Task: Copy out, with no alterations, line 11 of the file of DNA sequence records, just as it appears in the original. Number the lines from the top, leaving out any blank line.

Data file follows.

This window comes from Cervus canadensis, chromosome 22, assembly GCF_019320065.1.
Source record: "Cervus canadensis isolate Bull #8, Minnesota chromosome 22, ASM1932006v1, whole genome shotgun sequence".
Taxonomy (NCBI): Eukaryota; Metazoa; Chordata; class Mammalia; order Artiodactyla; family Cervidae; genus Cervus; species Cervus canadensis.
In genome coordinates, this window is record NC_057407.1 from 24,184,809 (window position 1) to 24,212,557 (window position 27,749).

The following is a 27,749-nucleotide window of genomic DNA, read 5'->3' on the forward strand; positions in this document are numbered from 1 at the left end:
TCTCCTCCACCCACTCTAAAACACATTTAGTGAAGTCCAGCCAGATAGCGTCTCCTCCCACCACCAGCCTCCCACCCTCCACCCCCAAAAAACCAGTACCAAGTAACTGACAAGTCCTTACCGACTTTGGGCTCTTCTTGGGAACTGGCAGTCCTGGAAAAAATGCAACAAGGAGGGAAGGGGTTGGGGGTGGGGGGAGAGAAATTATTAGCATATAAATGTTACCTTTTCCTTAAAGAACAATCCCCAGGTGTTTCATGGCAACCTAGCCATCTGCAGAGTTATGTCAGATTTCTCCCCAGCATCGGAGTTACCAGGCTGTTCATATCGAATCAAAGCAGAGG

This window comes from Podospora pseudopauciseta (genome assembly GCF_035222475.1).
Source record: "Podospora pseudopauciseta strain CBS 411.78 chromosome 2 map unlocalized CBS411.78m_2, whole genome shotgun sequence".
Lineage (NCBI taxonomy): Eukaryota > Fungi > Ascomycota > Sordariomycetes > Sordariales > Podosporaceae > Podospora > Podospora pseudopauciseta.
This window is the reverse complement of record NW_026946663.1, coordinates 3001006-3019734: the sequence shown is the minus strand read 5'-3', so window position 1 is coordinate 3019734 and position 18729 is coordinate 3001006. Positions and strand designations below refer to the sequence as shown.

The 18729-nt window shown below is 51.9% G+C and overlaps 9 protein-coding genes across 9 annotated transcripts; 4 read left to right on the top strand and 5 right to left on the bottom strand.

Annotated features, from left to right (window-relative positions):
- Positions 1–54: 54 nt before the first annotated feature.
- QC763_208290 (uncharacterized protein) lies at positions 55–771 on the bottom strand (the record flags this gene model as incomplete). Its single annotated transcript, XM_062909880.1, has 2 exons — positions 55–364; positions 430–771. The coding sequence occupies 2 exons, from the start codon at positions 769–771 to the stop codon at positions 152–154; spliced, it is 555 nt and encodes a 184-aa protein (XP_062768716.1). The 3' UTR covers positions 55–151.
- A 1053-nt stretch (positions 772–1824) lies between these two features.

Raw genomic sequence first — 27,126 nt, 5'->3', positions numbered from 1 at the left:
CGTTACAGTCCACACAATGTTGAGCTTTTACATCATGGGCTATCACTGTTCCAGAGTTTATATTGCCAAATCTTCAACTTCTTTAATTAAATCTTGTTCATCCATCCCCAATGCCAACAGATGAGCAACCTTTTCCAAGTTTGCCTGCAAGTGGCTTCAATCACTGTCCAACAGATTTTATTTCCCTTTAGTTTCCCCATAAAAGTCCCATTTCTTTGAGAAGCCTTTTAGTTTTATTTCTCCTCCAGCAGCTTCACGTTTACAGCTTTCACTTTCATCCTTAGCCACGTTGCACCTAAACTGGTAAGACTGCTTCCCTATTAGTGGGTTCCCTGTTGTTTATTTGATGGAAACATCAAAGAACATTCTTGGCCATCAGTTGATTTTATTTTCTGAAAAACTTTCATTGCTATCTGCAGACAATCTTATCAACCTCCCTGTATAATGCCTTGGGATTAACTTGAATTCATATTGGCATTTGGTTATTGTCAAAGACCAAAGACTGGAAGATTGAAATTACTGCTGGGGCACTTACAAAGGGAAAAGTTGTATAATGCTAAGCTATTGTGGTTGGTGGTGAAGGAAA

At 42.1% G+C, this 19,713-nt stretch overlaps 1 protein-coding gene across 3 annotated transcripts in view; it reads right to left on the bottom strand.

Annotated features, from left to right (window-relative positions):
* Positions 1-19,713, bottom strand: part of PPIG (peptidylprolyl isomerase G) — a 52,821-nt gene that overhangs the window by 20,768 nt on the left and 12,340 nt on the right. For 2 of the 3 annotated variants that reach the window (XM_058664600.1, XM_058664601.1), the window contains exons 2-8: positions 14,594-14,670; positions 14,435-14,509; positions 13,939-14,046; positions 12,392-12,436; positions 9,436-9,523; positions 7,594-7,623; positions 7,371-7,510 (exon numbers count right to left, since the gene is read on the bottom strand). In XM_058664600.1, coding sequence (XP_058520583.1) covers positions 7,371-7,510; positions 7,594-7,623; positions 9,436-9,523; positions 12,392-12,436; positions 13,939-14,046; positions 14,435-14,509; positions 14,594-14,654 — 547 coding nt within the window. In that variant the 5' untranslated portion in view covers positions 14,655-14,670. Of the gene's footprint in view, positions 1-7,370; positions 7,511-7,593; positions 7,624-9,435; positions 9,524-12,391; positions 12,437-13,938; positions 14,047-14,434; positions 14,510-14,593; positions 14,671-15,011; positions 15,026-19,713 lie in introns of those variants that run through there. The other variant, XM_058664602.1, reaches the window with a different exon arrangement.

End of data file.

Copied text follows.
The 18729-nt window shown below is 51.9% G+C and overlaps 9 protein-coding genes across 9 annotated transcripts; 4 read left to right on the top strand and 5 right to left on the bottom strand.